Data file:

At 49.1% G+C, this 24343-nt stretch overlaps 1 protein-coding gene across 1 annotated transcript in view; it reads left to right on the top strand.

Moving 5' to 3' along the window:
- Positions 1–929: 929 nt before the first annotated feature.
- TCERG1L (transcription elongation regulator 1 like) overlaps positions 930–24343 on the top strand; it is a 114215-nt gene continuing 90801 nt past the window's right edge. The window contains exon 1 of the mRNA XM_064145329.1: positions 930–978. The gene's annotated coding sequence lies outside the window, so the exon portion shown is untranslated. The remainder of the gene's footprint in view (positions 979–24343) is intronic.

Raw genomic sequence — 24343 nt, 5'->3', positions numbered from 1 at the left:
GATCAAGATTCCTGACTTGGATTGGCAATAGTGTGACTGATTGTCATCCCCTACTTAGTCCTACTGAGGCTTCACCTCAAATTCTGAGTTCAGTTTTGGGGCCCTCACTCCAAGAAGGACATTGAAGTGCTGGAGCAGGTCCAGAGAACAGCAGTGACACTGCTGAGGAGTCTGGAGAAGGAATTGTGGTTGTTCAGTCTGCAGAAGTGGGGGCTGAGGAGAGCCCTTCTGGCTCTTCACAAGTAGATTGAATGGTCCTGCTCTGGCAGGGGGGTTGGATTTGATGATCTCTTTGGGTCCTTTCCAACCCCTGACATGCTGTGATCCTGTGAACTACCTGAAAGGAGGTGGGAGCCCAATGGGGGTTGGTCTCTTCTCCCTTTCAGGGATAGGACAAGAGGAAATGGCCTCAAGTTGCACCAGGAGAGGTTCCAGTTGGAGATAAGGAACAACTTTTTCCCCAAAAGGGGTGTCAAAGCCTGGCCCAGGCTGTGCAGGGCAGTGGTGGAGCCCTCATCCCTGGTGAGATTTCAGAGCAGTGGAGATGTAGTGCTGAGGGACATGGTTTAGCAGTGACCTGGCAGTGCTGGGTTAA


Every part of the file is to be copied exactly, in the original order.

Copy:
At 49.1% G+C, this 24343-nt stretch overlaps 1 protein-coding gene across 1 annotated transcript in view; it reads left to right on the top strand.

Moving 5' to 3' along the window:
- Positions 1–929: 929 nt before the first annotated feature.
- TCERG1L (transcription elongation regulator 1 like) overlaps positions 930–24343 on the top strand; it is a 114215-nt gene continuing 90801 nt past the window's right edge. The window contains exon 1 of the mRNA XM_064145329.1: positions 930–978. The gene's annotated coding sequence lies outside the window, so the exon portion shown is untranslated. The remainder of the gene's footprint in view (positions 979–24343) is intronic.

Raw genomic sequence — 24343 nt, 5'->3', positions numbered from 1 at the left:
GATCAAGATTCCTGACTTGGATTGGCAATAGTGTGACTGATTGTCATCCCCTACTTAGTCCTACTGAGGCTTCACCTCAAATTCTGAGTTCAGTTTTGGGGCCCTCACTCCAAGAAGGACATTGAAGTGCTGGAGCAGGTCCAGAGAACAGCAGTGACACTGCTGAGGAGTCTGGAGAAGGAATTGTGGTTGTTCAGTCTGCAGAAGTGGGGGCTGAGGAGAGCCCTTCTGGCTCTTCACAAGTAGATTGAATGGTCCTGCTCTGGCAGGGGGGTTGGATTTGATGATCTCTTTGGGTCCTTTCCAACCCCTGACATGCTGTGATCCTGTGAACTACCTGAAAGGAGGTGGGAGCCCAATGGGGGTTGGTCTCTTCTCCCTTTCAGGGATAGGACAAGAGGAAATGGCCTCAAGTTGCACCAGGAGAGGTTCCAGTTGGAGATAAGGAACAACTTTTTCCCCAAAAGGGGTGTCAAAGCCTGGCCCAGGCTGTGCAGGGCAGTGGTGGAGCCCTCATCCCTGGTGAGATTTCAGAGCAGTGGAGATGTAGTGCTGAGGGACATGGTTTAGCAGTGACCTGGCAGTGCTGGGTTAA